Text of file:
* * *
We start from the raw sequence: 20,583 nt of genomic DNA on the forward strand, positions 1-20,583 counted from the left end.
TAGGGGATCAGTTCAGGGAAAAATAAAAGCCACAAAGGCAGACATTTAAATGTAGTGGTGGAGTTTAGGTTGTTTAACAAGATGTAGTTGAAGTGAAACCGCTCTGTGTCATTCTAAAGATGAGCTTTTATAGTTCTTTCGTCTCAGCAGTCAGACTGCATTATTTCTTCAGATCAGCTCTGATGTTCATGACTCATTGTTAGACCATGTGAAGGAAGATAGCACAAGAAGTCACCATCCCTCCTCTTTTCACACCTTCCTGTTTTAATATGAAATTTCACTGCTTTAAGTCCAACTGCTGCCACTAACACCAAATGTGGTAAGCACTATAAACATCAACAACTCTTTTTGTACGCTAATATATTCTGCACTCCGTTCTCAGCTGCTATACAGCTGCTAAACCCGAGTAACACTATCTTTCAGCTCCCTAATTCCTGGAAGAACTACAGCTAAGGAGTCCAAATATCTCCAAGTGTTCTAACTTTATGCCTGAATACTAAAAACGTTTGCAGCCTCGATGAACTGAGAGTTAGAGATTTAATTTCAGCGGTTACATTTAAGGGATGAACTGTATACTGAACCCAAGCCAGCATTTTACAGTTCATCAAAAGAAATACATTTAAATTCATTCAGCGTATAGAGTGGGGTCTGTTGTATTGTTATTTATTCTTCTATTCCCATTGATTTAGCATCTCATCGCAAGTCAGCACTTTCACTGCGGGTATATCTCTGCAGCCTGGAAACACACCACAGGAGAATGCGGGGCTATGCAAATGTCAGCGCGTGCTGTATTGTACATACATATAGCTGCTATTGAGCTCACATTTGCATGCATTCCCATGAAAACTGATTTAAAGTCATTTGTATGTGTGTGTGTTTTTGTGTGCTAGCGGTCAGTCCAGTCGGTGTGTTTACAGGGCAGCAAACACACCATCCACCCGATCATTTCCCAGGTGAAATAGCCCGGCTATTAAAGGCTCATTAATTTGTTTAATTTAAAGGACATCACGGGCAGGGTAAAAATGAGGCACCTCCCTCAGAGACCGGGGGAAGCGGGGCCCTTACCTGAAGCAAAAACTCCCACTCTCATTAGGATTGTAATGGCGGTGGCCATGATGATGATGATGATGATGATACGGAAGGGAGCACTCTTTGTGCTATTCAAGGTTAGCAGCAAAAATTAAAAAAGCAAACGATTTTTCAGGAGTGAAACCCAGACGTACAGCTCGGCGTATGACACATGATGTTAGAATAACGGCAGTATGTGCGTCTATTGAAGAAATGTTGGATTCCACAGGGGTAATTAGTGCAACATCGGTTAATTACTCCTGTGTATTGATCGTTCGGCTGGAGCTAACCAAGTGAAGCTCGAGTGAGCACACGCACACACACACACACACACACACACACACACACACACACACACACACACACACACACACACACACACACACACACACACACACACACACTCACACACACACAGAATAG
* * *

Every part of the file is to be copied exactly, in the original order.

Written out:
We start from the raw sequence: 20,583 nt of genomic DNA on the forward strand, positions 1-20,583 counted from the left end.
TAGGGGATCAGTTCAGGGAAAAATAAAAGCCACAAAGGCAGACATTTAAATGTAGTGGTGGAGTTTAGGTTGTTTAACAAGATGTAGTTGAAGTGAAACCGCTCTGTGTCATTCTAAAGATGAGCTTTTATAGTTCTTTCGTCTCAGCAGTCAGACTGCATTATTTCTTCAGATCAGCTCTGATGTTCATGACTCATTGTTAGACCATGTGAAGGAAGATAGCACAAGAAGTCACCATCCCTCCTCTTTTCACACCTTCCTGTTTTAATATGAAATTTCACTGCTTTAAGTCCAACTGCTGCCACTAACACCAAATGTGGTAAGCACTATAAACATCAACAACTCTTTTTGTACGCTAATATATTCTGCACTCCGTTCTCAGCTGCTATACAGCTGCTAAACCCGAGTAACACTATCTTTCAGCTCCCTAATTCCTGGAAGAACTACAGCTAAGGAGTCCAAATATCTCCAAGTGTTCTAACTTTATGCCTGAATACTAAAAACGTTTGCAGCCTCGATGAACTGAGAGTTAGAGATTTAATTTCAGCGGTTACATTTAAGGGATGAACTGTATACTGAACCCAAGCCAGCATTTTACAGTTCATCAAAAGAAATACATTTAAATTCATTCAGCGTATAGAGTGGGGTCTGTTGTATTGTTATTTATTCTTCTATTCCCATTGATTTAGCATCTCATCGCAAGTCAGCACTTTCACTGCGGGTATATCTCTGCAGCCTGGAAACACACCACAGGAGAATGCGGGGCTATGCAAATGTCAGCGCGTGCTGTATTGTACATACATATAGCTGCTATTGAGCTCACATTTGCATGCATTCCCATGAAAACTGATTTAAAGTCATTTGTATGTGTGTGTGTTTTTGTGTGCTAGCGGTCAGTCCAGTCGGTGTGTTTACAGGGCAGCAAACACACCATCCACCCGATCATTTCCCAGGTGAAATAGCCCGGCTATTAAAGGCTCATTAATTTGTTTAATTTAAAGGACATCACGGGCAGGGTAAAAATGAGGCACCTCCCTCAGAGACCGGGGGAAGCGGGGCCCTTACCTGAAGCAAAAACTCCCACTCTCATTAGGATTGTAATGGCGGTGGCCATGATGATGATGATGATGATGATACGGAAGGGAGCACTCTTTGTGCTATTCAAGGTTAGCAGCAAAAATTAAAAAAGCAAACGATTTTTCAGGAGTGAAACCCAGACGTACAGCTCGGCGTATGACACATGATGTTAGAATAACGGCAGTATGTGCGTCTATTGAAGAAATGTTGGATTCCACAGGGGTAATTAGTGCAACATCGGTTAATTACTCCTGTGTATTGATCGTTCGGCTGGAGCTAACCAAGTGAAGCTCGAGTGAGCACACGCACACACACACACACACACACACACACACACACACACACACACACACACACACACACACACACACACACACACACACACACACACACACTCACACACACACAGAATAG